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Sabrina's Story


The health and wellbeing project is motivated to improve the overall health and fitness of women from a wide range of migrant communities across the dudley area through education and physical activities. The project will provide women with the opportunity to be informed on major issues of health, mental wellbeing and nutrition matters. The health and wellbeing team aims to increase ladies understanding of healthy eating and cooking, by maintaining their culture but incorporating healthier foods. The team also want want ladies to actively participate in workshops and fitness classes, such as; Tai Chi, Zumba, Pilates, walking the parks, badminton etc. The desired outcome of this project is to reduce the feeling of isolation, marginalisation and increase the participant's sense of belonging.

During the fitness and nutrition sessions held at a venue in Dudley on Monday's out team was approached by a lady named sabrina who was in between her late twenty's and early thirties. Sabrina had concerns over her diet during the Islamic month of ramadhan. Through discussions with Sabrina, her concerns were that of she was fasting which meant she had to go without any food or drinks from sunrise to sunset; and when it came to the point where she had to break her fast she was only able to eat very little as she felt full very quickly. Her other concern was that she was drinking very little water between sunset and sunrise and the food she ate between was very oily, high in ghee and remained very unhealthy, this had meant she felt bloated throughout the day. She also consumed very little vegetables and fruits over the days in which she observed her fasts.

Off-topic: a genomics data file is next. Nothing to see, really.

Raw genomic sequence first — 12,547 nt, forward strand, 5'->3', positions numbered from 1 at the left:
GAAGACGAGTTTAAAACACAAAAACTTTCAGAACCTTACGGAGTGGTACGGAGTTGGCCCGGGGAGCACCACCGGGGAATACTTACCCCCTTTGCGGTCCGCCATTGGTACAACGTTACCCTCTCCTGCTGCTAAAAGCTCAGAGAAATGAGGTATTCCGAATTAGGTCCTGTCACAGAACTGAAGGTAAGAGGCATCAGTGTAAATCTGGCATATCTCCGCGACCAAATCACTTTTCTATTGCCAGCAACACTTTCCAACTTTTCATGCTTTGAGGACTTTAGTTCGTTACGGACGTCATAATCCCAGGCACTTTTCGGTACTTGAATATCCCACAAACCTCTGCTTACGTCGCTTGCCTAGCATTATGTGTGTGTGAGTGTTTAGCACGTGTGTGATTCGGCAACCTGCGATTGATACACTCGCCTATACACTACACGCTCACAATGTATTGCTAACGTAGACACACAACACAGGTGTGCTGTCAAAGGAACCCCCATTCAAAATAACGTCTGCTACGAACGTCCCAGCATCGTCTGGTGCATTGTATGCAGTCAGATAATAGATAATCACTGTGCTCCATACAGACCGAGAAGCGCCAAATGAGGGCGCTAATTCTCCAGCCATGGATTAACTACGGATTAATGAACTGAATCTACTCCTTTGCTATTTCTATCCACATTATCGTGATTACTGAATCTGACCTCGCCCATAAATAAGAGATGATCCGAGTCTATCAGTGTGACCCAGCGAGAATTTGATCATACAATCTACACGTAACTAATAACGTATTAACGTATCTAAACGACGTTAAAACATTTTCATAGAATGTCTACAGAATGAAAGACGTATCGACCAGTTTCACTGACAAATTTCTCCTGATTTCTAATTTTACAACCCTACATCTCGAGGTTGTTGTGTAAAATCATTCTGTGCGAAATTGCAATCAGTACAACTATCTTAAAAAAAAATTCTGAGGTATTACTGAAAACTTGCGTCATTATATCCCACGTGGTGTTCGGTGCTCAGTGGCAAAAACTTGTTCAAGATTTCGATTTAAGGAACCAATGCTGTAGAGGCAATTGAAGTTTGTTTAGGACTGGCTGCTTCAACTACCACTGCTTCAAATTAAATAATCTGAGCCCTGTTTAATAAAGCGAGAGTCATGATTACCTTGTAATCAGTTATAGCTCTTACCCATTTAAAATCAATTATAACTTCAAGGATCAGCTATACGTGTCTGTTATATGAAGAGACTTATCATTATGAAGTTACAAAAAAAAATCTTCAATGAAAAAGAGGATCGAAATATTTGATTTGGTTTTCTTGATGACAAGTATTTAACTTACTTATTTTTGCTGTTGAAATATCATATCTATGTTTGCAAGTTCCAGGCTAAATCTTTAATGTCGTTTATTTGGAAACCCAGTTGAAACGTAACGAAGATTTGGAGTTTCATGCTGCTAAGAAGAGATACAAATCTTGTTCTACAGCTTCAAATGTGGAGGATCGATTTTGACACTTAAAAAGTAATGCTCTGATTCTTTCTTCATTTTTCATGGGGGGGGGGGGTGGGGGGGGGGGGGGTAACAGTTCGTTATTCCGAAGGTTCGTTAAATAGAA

Fasting can be good for you as long as it is carried out correctly. In a normal state, body glucose stored in the liver and muscles are used as the body's main source of engery, however during fasting this store of glucose will be used up first to provide the engery followed by fat which becomes the next source. Meanwhile during prolonged fasting, the body will break down muscle protein the produce engery which remains to be unhealthy. Due to ramadhan fasting only lasting from dawn till dusk, it means that the body's energy can be replaced in the pre-dawn and dusk meals using only glucose and fat as the main source; but to prevent muscle breakdown, meals must contain enough food energy such as fat and carbohydrates.

A balanced food diet and fluid intake is necessary between fasts, even though kidney's are efficient in maintaining body's water, sodium, potassium and salt, however these can be lost through perspiration.

The health and wellbeing team suggested her to consume food from all major food groups such as fruit and vegetables, meat, fish, bread, cereals, milk, dairy products and food containing sugar and fat. She ate very few fruits and vegetables so we advised her to incorporate vegetables into her meals, and after dinner to consume a fruit salad probably as a desert. We told her that foods such as basmatic rice, wholemeal flour, wheat, oats and beans are good for her as they are complex carbohydrates and would release energy slowly during the long hours of fasting, as well as fibre rich foods such as whole wheat, potatoes with the skin, grains and fruits.

The health and wellbeing team also suggested her to stay off fast buring processed food such as chocolates, biscuits, cakes, sweets such as Indian mitai as they are reinedcarbohydrates and break down very quickly, as well as caffeine as they stimulate a faster water loss through urination.

She made notes on the tips given and did come back to us after ramadhan and said she acted upon the adivce which we gave her and she felt a lot more healthier and happier through ramadhan.

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16a Stone Street, Dudley DY1 1NS.
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